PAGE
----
Why Green Is Not Always Green

Image courtesy of shutterstock.com

Wikipedia defines a lawn as, “an area of soil-covered land planted with grasses which are maintained at a short height with a lawnmower and used for aesthetic and recreational purposes. Common characteristics of a lawn are that it is composed only of grass species, it is subject to weed and pest control… aimed at maintaining its green color … and it is regularly mowed to ensure an acceptable length.”

When I look at this photograph of well-manicured lawns surrounding lovely houses, it instills in me a sense of comfort and wellbeing. The lawn and its counterparts remind me of everything good from a youth spent growing up in a house very similar to these. Hey, there’s dad pulling up the driveway in his brand new sedan. I can just about smell the ribs cooking as my mother lays them out on the BBQ. Ah, suburban bliss.

Seems innocent enough, however, if we examine the picture a little further it becomes evident that the idyllic lawn, a modern icon of human aspiration, is not as innocent as it seems.

Consider this; according to a new study from Nasa, there is now an estimated total of 163,812 square kilometres, or more than 63,000 square miles, of lawn in America. In an article by Bill Chammies in The Huffington Post, it was estimated that per year homeowners spend 30 billion dollars on 3 million tons of fertilizer, 30 thousand tons of pesticides, 800 million gallons of gas, and used 9 billion gallons of water per day, to keep their lawns short and green, effectively making the iconic lawn, the symbol of wealth and prosperity, one of the major sources of groundwater, soil and air pollution in the world.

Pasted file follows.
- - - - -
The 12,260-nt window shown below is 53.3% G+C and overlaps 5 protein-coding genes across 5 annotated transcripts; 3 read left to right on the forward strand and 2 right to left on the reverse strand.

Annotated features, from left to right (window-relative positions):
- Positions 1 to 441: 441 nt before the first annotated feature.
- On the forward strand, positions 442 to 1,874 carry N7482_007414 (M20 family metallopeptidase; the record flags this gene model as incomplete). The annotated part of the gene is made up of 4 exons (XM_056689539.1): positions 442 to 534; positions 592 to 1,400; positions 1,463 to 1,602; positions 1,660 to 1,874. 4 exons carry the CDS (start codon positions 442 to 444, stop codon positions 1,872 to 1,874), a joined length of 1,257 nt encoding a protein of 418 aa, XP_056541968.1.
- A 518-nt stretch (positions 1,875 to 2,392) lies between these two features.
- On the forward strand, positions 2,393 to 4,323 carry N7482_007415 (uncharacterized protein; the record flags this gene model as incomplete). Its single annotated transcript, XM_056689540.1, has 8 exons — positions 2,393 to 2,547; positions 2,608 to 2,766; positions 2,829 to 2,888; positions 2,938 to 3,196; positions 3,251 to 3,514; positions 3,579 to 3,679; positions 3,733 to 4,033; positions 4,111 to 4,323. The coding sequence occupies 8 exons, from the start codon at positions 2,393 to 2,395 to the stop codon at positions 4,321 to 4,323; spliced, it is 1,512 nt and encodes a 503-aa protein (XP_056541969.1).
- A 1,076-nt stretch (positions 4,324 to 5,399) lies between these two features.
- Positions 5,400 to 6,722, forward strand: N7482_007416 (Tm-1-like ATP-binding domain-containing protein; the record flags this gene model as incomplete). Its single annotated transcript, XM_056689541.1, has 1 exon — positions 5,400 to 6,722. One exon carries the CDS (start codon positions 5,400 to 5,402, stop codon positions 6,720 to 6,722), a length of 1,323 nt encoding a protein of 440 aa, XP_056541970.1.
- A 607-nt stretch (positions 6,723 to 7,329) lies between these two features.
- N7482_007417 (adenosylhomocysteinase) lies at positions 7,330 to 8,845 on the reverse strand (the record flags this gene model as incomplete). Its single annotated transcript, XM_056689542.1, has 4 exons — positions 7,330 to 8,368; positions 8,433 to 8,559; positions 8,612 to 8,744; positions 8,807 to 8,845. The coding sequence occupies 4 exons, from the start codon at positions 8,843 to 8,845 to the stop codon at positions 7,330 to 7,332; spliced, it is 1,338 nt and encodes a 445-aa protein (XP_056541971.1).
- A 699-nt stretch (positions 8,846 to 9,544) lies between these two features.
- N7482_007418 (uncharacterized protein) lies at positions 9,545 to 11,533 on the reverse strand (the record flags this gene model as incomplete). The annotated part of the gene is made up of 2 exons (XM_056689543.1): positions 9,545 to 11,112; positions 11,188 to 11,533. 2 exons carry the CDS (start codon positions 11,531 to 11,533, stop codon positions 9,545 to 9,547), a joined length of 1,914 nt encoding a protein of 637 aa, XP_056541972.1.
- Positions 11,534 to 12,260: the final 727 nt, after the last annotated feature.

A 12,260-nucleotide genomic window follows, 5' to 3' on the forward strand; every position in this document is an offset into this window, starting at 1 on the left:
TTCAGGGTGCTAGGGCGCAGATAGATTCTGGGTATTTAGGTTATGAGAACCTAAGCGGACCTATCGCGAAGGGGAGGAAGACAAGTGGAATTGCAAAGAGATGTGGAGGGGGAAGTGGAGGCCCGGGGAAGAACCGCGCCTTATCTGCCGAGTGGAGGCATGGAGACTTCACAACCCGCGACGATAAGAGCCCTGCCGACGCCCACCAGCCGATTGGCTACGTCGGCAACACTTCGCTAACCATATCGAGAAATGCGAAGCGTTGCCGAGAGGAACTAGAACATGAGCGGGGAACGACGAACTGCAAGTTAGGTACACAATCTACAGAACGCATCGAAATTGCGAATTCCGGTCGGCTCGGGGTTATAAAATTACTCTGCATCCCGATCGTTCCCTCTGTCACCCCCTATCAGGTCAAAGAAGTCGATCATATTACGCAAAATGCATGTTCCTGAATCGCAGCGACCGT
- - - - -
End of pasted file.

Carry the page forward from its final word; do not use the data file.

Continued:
There is a silver lining, however, as scientists point out that a lawn can act as a carbon sink, meaning that grassy areas can help mitigate climate change by removing carbon dioxide from the atmosphere. The trouble is, currently, the water resources, fertilizers, pesticides and gas required to keep these lawns perfectly manicured far outweigh the benefits to the environment.

So how do we turn this environmental tragedy into a strategy for change? Can we create landscapes that clean soil, water and air, and require little or no maintenance? If we look to nature, we may find the answer. In Janus Benyus’s book, Biomimicry she describes a natural grass land in South Dakota: “No one planted or tended it, yet the grass came up year after year, drought or no drought, through snow and blistering sun.” She then describes The Wauhob, a prairie area in Kansas, “Though never planted by human hands, the prairie is choked with blossoms, grasses gently pouring over, seeds setting, new shoots growing, runners crisscrossing the earth in a web of decay, growth and new life.”

Windmill Pasture trail, Tallgrass Nat'l Preserve, Chase Co, KS
Image courtesy of striker-nelsongallery.com

Having visited the Tallgrass Prairie National Preserve last summer I can tell you that it is unequivocally the nicest lawn that I have ever seen. Yet it requires no additional watering, no pesticides, no fertilizer and no lawn mowing. Imagine the prairie as a giant scrubber, cleaning soil, water and air, all on its own, without any additional input. Now, take that concept and apply it to the common lawn and what you have is decidedly, uncommon.

Okay, your lawn is going to look a little wilder and maybe to some—weirder than they are used to, but so what? The short green lawn is nothing more than a preconceived idea of beauty. Why not shake things up a little? To be sure, designing a diverse, no maintenance lawn, utilizing local flora and fauna is no easy task. It might take some research, potentially some professional advice and some extra time and cash, but it is an investment worth making, one that will save you money in the long run and as a bonus, if adopted on a macro scale, have enormous benefits to the environment.


Huffington Post

The World Post

United States Environmental Protection Agency

Janus Benyus, 2013, Biomimicry, New York, NY, Harper Collins


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